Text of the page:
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Reeves N.,CIWEM
Water and Environment Magazine | Year: 2011

Business leaders are criticizing the Tory-led government in Bolivia for its commitment to halving carbon dioxide emissions by 2025 and bringing out a law in this regard. Business leaders feel it will stall growth and will not promote green revolution. In Cabinet, Osborne, Pickles and Cable have lined up against Chris Huhne and the ideologically-driven shrinking state agenda is set to banish hard-won environmental regulation. Bolivia has been panned by Britain and the US in the UN climate change talks for demanding tougher carbon emissions cuts. It now risks skepticism and ridicule as it is set to pass the world's first laws granting nature equal rights with humans. Existing laws have been unable to tackle degradation head on and it is hoped that the mother earth laws will. Radical measures, transparency and regulation at a local, regional and national level offer greater hope for the future.


Hoy R.,CIWEM
Water and Environment Magazine | Year: 2011

Robert Hoy highlights the benefits of water harvesting, sharing his experience of being part of a project at Gashirabwoba. The standard layout of a household scale rainwater harvesting system includes a 210 liter plastic tank, guttering made from corrugated roof sheets and hoppers from jerry cans. His first large scale project was completed successfully in 2009 for the Jill Barham secondary School at Kamembe for about 700 pupils, mostly boarders. Ninety-five cubic meters of storage was provided in five cubic meter and ten cubic meter plastic tanks. The project design took into account the rainfall, contributing roof area and demand. Periodic maintenance includes greasing the piston seal with grease stored in a built-in container, seal replacement by a new seal stored on the piston rod, and chemical washing with chlorine tablets stored on the unit.


Grant L.,CIWEM
Water and Environment Magazine | Year: 2010

The UK government urgently needs to change its policies to avoid the loss of green infrastructure services to the encroachment of urban sprawl. The UK population has been growing at its fastest rate since the 1960s, and now stands at more than 61 million. The areas highlighted by the current government for housing growth correlate closely with those that are at significant risk from fluvial flooding and coastal erosion and also areas that the Environment Agency has classed as being significantly water stressed. Due to the current hierarchy of housing targets, planning officers are unable to use their discretion and instead have to increase density in excess of the appropriateness of the development. The loss of private gardens through backland development and the paving of existing front gardens are other contributing factors to the loss of green space. Private gardens are a valuable resource for urban drainage and biodiversity.


Cooper J.,CIWEM
Water and Environment Magazine | Year: 2010

Natural Ecosystems offer long term benefits in helping mitigation and adaptation to climate change, acting as a life support system, in addition to improving well being. A failure to act on deforestation could double the cost of avoiding dangerous climate change to 2030 and will lead to greenhouse gas concentrations in the atmosphere exceeding safe levels, even if industrial emissions are reduced to zero. It may have been argued that the most positive outcome of the negotiations was the progress made towards REDD. A key feature of Copenhagen was the representation of indigenous groups at the negotiations. At the domestic level, the government must act decisively and swiftly. Consumption in the UK is a major driver of deforestation and areas of policy, such as the Renewable Transport Fuels Obligation, could contribute further. A sustainability criterion for all biofuels should be introduced and the importing of illegal timber banned.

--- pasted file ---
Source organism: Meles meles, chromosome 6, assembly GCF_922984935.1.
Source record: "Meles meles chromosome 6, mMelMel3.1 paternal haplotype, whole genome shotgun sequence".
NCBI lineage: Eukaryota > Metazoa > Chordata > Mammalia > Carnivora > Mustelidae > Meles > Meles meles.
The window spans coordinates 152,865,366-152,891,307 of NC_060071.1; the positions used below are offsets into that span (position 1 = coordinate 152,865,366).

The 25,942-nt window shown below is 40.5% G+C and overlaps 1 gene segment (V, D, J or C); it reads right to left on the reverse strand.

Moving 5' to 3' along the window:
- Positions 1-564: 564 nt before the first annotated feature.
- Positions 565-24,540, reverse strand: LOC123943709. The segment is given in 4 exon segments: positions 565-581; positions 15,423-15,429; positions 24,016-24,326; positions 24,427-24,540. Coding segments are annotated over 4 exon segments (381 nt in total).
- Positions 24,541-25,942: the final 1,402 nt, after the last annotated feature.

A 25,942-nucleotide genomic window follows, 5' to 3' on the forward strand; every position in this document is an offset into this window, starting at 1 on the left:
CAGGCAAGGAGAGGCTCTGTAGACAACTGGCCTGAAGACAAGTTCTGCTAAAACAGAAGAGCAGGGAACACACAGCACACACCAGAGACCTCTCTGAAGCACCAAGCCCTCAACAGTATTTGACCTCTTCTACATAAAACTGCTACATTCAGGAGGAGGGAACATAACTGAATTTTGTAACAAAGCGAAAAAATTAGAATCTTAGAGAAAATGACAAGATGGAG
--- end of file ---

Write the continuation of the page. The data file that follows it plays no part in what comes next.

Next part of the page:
Cooper J.,CIWEM
Water and Environment Magazine | Year: 2010

The Yasuni Green Gold Campaign has been championing the needs of the Park for several years internationally. The new legislation stipulates that the first 25 per cent of gross income from oil sales must go to the state. Ecuador relies on the oil and gas sector for its main source of income. National policies can now be enforced in light of resistance from foreign companies. The money will be administered via a trust fund established by the UN Development Program and is about half of what Ecuador would make by selling the oil. The move was welcomed warmly by the indigenous tribes under threat of relocation and will ensure the protection of this important habitat. The Ecuadorean government says keeping the oil in the ground will prevent more than 400 million tons of carbon dioxide from going into the atmosphere.


Cooper J.,CIWEM
Water and Environment Magazine | Year: 2010

The Conservative/Liberal Democrat coalition has set out a power sharing deal including Liberal Democrat cabinet seats and ministerial posts and is experiencing a 'honeymoon period' with strong public backing. A referendum on the introduction of voting reform to an alternative vote system has been promised. Candidates will continue to be elected via single member constituencies, with a further 20 per cent chosen from regional lists. Putting the coalition and political reform to one side, the 2010 election will also be memorable for the victims of the expenses scandal - 149 MPs did not contest the election, 226 new faces have now arrived in Westminster, including a rise in ethnic minorities and female MPs. Despite several invitations the Conservatives chose not to be represented. Following a lively debate the panelists were inundated with questions from a packed audience, some of whom changed their voting intentions as a result.

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